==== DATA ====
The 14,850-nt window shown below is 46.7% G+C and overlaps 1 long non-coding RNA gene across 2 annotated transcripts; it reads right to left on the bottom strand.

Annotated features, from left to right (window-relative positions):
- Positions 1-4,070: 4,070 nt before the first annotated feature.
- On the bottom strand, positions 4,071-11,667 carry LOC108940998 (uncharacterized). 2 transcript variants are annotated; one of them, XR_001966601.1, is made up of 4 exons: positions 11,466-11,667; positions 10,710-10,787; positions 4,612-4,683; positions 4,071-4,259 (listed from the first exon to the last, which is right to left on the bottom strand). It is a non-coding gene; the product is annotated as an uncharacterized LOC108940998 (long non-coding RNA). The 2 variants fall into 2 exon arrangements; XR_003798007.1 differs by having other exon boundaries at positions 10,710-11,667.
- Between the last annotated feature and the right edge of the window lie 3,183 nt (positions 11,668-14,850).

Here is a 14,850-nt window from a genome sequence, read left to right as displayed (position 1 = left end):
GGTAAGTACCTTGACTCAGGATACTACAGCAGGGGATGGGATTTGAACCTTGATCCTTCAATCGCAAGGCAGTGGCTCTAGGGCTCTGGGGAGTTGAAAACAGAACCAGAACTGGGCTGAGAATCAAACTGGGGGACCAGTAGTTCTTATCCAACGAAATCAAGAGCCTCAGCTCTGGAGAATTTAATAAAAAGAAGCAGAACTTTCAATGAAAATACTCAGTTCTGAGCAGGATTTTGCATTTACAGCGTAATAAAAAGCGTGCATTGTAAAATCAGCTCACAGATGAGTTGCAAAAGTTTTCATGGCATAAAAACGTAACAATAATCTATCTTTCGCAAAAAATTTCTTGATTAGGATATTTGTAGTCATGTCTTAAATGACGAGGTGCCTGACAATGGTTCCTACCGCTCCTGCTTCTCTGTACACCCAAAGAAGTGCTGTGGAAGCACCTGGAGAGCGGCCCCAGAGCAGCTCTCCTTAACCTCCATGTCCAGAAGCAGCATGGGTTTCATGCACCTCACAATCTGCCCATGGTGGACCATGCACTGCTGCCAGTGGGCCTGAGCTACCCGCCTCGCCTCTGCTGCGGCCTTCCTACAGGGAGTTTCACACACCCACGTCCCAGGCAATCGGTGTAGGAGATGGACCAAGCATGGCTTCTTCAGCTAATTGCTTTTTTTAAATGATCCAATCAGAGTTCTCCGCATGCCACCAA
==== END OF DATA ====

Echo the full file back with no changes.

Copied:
The 14,850-nt window shown below is 46.7% G+C and overlaps 1 long non-coding RNA gene across 2 annotated transcripts; it reads right to left on the bottom strand.

Annotated features, from left to right (window-relative positions):
- Positions 1-4,070: 4,070 nt before the first annotated feature.
- On the bottom strand, positions 4,071-11,667 carry LOC108940998 (uncharacterized). 2 transcript variants are annotated; one of them, XR_001966601.1, is made up of 4 exons: positions 11,466-11,667; positions 10,710-10,787; positions 4,612-4,683; positions 4,071-4,259 (listed from the first exon to the last, which is right to left on the bottom strand). It is a non-coding gene; the product is annotated as an uncharacterized LOC108940998 (long non-coding RNA). The 2 variants fall into 2 exon arrangements; XR_003798007.1 differs by having other exon boundaries at positions 10,710-11,667.
- Between the last annotated feature and the right edge of the window lie 3,183 nt (positions 11,668-14,850).

Here is a 14,850-nt window from a genome sequence, read left to right as displayed (position 1 = left end):
GGTAAGTACCTTGACTCAGGATACTACAGCAGGGGATGGGATTTGAACCTTGATCCTTCAATCGCAAGGCAGTGGCTCTAGGGCTCTGGGGAGTTGAAAACAGAACCAGAACTGGGCTGAGAATCAAACTGGGGGACCAGTAGTTCTTATCCAACGAAATCAAGAGCCTCAGCTCTGGAGAATTTAATAAAAAGAAGCAGAACTTTCAATGAAAATACTCAGTTCTGAGCAGGATTTTGCATTTACAGCGTAATAAAAAGCGTGCATTGTAAAATCAGCTCACAGATGAGTTGCAAAAGTTTTCATGGCATAAAAACGTAACAATAATCTATCTTTCGCAAAAAATTTCTTGATTAGGATATTTGTAGTCATGTCTTAAATGACGAGGTGCCTGACAATGGTTCCTACCGCTCCTGCTTCTCTGTACACCCAAAGAAGTGCTGTGGAAGCACCTGGAGAGCGGCCCCAGAGCAGCTCTCCTTAACCTCCATGTCCAGAAGCAGCATGGGTTTCATGCACCTCACAATCTGCCCATGGTGGACCATGCACTGCTGCCAGTGGGCCTGAGCTACCCGCCTCGCCTCTGCTGCGGCCTTCCTACAGGGAGTTTCACACACCCACGTCCCAGGCAATCGGTGTAGGAGATGGACCAAGCATGGCTTCTTCAGCTAATTGCTTTTTTTAAATGATCCAATCAGAGTTCTCCGCATGCCACCAA